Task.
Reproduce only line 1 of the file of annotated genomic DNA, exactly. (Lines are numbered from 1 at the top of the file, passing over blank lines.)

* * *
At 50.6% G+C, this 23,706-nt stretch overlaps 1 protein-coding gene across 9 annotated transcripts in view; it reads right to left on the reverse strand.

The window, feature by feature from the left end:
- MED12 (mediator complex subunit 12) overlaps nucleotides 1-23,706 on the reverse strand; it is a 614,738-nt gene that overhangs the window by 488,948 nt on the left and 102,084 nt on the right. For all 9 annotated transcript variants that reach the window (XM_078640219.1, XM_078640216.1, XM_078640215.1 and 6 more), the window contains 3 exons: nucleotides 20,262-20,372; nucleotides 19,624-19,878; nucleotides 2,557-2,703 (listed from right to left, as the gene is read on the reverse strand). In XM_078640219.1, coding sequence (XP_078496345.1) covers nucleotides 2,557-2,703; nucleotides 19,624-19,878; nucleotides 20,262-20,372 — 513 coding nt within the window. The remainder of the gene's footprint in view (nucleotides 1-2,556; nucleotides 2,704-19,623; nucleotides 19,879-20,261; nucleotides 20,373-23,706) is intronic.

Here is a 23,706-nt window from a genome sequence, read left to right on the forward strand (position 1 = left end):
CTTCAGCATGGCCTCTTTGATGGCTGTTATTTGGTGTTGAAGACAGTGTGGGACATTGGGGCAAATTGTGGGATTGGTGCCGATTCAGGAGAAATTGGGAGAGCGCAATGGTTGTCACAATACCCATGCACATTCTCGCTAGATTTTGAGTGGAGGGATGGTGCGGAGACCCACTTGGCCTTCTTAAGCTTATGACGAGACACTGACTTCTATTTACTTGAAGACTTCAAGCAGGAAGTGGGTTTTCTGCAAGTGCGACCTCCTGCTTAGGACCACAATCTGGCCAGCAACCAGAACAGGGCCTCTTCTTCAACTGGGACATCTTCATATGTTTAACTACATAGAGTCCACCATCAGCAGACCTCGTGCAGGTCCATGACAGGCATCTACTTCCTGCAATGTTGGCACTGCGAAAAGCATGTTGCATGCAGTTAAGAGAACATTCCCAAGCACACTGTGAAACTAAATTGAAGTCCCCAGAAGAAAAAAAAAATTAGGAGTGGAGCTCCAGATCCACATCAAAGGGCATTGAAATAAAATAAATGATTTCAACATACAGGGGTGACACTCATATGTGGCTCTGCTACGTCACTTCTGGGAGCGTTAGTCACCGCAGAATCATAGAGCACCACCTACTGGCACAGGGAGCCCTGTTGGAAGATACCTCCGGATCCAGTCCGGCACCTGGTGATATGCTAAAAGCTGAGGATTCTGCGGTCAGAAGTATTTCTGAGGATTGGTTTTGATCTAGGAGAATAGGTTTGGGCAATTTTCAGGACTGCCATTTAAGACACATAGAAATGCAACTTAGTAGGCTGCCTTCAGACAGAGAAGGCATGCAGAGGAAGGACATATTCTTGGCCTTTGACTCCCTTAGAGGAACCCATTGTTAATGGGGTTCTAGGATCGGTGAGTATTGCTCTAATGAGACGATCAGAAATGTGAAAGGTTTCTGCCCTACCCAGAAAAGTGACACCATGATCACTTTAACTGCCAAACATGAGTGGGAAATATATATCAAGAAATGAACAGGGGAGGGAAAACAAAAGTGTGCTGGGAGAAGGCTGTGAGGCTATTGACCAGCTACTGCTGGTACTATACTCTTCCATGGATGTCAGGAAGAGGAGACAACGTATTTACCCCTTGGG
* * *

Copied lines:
At 50.6% G+C, this 23,706-nt stretch overlaps 1 protein-coding gene across 9 annotated transcripts in view; it reads right to left on the reverse strand.